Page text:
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David McLone, David Frim, Richard Penn, Charles N. Swisher, Peter Heydemann, Kenneth M. Boyer, A. Gwendolyn Noble, Peter K. Rabiah, Shawn Withers, Kristen Wroblewski, Theodore Karrison, Samuel Hutson, Kelsey Wheeler, William Cohen, Joseph Lykins and Rima McLeod

OBJECTIVE

Hydrocephalus occurs in children with congenital toxoplasmosis and can lead to severe disability. In these cases, the decision to intervene is often influenced by the expectation of neurological recovery. In this study, clinical responses to neurosurgical intervention in children with hydrocephalus secondary to congenital toxoplasmosis are characterized.

METHODS

Sixty-five participants with hydrocephalus due to congenital Toxoplasma gondii infection were evaluated as part of the National Collaborative Chicago-based Congenital Toxoplasmosis Study, and their neuroradiographic findings were reviewed. Clinical outcomes were scored on the basis of cognition and motor skills through the use of IQ scores and Gross Motor Function Classification System (GMFCS) level. Outcomes were then analyzed in relation to approach to management, anatomy of hydrocephalus, and time from diagnosis of hydrocephalus to surgical intervention.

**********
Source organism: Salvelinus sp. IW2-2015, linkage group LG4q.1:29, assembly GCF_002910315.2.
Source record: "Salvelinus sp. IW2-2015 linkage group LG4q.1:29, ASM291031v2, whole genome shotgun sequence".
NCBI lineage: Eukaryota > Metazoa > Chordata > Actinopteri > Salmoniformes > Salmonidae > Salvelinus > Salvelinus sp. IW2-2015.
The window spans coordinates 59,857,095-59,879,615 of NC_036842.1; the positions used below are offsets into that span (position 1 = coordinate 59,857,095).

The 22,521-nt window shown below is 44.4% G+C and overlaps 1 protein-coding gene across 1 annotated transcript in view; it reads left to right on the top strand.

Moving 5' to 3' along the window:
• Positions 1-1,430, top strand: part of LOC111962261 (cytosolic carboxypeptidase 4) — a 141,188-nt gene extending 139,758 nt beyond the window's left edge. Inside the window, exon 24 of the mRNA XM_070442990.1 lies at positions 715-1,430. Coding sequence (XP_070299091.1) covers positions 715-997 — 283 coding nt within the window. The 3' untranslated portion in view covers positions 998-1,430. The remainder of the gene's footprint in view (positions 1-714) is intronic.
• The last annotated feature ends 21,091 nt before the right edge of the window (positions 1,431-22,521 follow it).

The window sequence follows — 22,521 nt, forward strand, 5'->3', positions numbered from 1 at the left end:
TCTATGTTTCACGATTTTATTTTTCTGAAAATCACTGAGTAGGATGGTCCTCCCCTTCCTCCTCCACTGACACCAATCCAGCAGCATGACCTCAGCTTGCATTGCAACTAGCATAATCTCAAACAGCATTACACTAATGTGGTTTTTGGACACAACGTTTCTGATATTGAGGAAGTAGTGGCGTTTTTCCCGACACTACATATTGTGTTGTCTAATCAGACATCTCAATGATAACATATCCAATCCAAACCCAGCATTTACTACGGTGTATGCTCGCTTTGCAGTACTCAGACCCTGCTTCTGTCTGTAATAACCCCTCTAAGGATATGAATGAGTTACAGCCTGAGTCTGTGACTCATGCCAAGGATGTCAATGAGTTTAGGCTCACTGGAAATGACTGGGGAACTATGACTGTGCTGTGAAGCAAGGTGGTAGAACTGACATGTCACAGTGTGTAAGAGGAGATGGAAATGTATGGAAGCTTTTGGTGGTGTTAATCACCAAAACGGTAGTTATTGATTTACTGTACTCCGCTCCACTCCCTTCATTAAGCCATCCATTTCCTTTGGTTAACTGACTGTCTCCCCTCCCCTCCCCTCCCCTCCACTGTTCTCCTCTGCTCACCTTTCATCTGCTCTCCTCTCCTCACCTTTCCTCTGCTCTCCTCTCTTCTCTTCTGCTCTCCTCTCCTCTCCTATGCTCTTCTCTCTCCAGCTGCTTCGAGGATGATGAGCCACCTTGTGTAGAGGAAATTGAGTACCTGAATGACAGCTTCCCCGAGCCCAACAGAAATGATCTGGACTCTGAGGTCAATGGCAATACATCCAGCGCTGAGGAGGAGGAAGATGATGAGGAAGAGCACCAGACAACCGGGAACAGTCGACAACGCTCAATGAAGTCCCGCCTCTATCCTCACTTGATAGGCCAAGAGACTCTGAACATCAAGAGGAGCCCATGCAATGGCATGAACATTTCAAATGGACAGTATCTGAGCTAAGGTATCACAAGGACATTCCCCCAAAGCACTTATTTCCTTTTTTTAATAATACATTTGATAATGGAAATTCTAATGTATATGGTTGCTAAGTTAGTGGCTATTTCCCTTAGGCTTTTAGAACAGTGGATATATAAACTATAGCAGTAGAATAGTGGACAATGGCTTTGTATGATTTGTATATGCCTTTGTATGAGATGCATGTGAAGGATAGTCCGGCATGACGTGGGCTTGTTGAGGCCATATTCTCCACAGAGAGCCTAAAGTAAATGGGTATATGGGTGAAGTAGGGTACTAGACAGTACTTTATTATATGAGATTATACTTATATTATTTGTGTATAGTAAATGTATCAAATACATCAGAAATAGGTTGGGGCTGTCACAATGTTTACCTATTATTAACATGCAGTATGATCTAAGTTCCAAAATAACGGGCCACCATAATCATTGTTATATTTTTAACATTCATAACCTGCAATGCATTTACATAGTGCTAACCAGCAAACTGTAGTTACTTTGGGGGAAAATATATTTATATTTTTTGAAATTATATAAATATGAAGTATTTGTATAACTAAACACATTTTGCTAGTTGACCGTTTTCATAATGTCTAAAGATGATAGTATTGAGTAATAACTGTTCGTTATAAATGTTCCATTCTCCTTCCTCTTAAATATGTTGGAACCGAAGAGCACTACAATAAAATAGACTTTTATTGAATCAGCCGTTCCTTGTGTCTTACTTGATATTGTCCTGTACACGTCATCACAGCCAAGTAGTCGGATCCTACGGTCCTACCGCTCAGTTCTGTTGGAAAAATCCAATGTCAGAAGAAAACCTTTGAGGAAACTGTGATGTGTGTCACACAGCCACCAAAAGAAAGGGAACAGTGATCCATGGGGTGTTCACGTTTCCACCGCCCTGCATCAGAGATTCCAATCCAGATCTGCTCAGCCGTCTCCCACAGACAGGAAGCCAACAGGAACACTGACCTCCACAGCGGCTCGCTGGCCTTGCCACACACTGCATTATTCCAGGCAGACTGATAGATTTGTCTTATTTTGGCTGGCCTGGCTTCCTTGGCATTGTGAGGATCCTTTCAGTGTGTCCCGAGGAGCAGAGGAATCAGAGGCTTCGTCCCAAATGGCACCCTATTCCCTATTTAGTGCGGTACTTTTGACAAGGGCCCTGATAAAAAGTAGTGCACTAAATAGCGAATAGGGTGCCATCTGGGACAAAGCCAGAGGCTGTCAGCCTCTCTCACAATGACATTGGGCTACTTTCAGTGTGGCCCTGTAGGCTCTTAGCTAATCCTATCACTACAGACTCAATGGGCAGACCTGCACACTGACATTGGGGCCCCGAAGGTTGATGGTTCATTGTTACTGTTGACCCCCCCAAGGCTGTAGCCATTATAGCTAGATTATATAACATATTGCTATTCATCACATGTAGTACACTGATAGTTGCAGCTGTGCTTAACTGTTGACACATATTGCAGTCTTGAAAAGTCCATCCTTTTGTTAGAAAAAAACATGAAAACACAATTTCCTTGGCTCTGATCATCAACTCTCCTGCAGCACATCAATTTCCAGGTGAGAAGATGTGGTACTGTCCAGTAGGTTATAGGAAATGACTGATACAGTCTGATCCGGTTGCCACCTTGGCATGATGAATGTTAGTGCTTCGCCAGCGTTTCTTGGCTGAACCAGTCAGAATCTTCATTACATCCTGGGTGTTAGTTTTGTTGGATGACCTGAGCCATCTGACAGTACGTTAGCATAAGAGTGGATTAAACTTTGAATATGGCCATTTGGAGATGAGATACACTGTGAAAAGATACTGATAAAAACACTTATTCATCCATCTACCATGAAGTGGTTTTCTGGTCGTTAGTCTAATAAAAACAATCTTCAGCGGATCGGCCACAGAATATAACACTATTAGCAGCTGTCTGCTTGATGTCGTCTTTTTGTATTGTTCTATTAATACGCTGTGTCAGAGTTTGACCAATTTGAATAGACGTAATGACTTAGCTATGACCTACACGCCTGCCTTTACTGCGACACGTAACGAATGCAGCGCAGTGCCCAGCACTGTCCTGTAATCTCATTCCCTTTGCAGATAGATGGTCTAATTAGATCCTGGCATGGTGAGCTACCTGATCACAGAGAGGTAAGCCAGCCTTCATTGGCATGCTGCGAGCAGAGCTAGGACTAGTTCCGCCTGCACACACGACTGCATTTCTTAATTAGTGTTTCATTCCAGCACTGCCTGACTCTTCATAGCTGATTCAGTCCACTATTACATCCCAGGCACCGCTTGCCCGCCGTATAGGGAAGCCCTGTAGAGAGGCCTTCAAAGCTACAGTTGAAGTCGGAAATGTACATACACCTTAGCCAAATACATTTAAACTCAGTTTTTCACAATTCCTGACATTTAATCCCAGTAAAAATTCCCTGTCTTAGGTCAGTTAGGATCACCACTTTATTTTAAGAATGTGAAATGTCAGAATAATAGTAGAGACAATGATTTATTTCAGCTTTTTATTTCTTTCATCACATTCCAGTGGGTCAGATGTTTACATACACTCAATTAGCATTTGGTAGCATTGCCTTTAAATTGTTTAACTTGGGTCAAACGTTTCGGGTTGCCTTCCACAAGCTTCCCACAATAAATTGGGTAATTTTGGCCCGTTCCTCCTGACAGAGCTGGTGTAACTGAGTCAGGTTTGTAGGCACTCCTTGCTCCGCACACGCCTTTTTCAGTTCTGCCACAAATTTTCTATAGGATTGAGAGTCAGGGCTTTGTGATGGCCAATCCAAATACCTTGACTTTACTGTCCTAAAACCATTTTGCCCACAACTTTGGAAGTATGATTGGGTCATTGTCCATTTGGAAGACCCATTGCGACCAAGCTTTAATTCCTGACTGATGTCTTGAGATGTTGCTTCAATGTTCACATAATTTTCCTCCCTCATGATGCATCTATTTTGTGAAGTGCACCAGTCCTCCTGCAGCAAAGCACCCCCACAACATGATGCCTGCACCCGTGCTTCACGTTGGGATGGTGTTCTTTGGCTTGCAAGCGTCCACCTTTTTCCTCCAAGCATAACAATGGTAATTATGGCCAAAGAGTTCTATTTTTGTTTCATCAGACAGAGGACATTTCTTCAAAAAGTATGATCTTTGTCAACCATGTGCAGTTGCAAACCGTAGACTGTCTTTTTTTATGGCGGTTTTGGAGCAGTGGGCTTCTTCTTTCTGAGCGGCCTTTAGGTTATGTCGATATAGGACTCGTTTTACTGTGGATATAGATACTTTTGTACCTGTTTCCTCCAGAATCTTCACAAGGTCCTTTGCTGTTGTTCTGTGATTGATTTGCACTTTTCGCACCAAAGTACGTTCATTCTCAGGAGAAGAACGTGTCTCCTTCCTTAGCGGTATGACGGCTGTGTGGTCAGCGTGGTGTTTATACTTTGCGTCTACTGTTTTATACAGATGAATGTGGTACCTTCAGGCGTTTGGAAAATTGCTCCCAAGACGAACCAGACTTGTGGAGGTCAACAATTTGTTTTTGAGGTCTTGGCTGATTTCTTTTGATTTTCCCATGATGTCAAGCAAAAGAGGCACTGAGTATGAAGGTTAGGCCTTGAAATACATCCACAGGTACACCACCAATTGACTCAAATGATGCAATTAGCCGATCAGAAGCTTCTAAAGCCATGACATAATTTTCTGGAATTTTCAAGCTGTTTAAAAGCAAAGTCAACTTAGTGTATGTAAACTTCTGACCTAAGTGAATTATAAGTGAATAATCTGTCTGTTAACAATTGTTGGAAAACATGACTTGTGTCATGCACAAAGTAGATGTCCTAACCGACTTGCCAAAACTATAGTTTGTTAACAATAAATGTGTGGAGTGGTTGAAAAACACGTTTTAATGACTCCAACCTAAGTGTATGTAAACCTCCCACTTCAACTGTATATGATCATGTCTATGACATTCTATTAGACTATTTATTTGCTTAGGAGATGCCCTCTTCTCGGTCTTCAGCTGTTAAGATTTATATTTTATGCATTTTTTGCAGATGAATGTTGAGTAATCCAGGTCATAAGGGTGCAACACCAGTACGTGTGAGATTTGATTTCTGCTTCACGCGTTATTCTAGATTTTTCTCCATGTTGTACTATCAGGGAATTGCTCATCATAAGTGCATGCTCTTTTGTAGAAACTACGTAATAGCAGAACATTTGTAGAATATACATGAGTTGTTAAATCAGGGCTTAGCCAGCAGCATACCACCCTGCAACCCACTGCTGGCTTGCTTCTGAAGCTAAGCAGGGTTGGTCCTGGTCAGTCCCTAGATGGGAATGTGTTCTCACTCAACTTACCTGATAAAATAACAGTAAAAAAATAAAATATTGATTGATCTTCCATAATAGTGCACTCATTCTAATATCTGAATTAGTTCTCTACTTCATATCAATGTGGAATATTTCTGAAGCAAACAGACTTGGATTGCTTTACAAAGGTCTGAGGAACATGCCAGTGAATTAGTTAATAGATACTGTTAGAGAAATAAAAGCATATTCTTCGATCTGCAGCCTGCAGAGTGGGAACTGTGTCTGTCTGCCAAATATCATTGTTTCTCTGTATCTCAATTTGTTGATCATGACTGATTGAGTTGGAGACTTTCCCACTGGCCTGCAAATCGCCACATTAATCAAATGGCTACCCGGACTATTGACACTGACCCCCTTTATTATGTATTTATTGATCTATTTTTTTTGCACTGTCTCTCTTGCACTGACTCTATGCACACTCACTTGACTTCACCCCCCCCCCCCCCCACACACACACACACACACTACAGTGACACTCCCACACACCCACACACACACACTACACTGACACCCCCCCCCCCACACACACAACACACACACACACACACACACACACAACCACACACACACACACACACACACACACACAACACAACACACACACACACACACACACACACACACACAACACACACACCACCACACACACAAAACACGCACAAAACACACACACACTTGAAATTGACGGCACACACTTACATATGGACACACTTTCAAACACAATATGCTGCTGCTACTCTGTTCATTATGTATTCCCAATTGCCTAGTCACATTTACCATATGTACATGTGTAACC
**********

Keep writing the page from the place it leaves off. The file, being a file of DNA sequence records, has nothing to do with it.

RESULTS

There was considerable variation in the outcomes of patients whose hydrocephalus was treated in early life, ranging from normal cognitive and motor function to profound developmental delay and functional limitation. Of the 65 participants included in the study, IQ and GMFCS level were available for 46 (70.8%). IQ and motor score were highly correlated (r = −0.82, p < 0.001). There were people with differing patterns of hydrocephalus or thickness of cortical mantle on initial presentation who had favorable outcomes. Time to neurosurgical intervention data were available for 31 patients who underwent ventriculoperitoneal (VP) shunt placement. Delayed shunt placement beyond 25 days after diagnosis of hydrocephalus was associated with greater cognitive impairment (p = 0.02). Motor impairment also appeared to be associated with shunt placement beyond 25 days but the difference did not achieve statistical significance (p = 0.13). Among those with shunt placement within 25 days after diagnosis (n = 19), the mean GMFCS level was 1.9 ± 1.6 (range 1–5). Five (29.4%) of 17 of these patients were too disabled to participate in formal cognitive testing, after excluding 2 patients with visual difficulties or language barriers that precluded IQ testing. Of the patients who had VP shunt placement 25 or more days after diagnosis (n = 12), the mean GMFCS level was 2.7 ± 1.4 (range 1–4). Of these, 1 could not participate in IQ testing due to severe visual difficulties and 8 (72.7%) of the remaining 11 due to cognitive disability.

CONCLUSIONS

VP shunt placement in patients with hydrocephalus caused by congenital toxoplasmosis can contribute to favorable clinical outcomes, even in cases with severe hydrocephalus on neuroimaging. Shunt placement within 25 days of diagnosis was statistically associated with more favorable cognitive outcomes. Motor function appeared to follow the same pattern although it did not achieve statistical significance.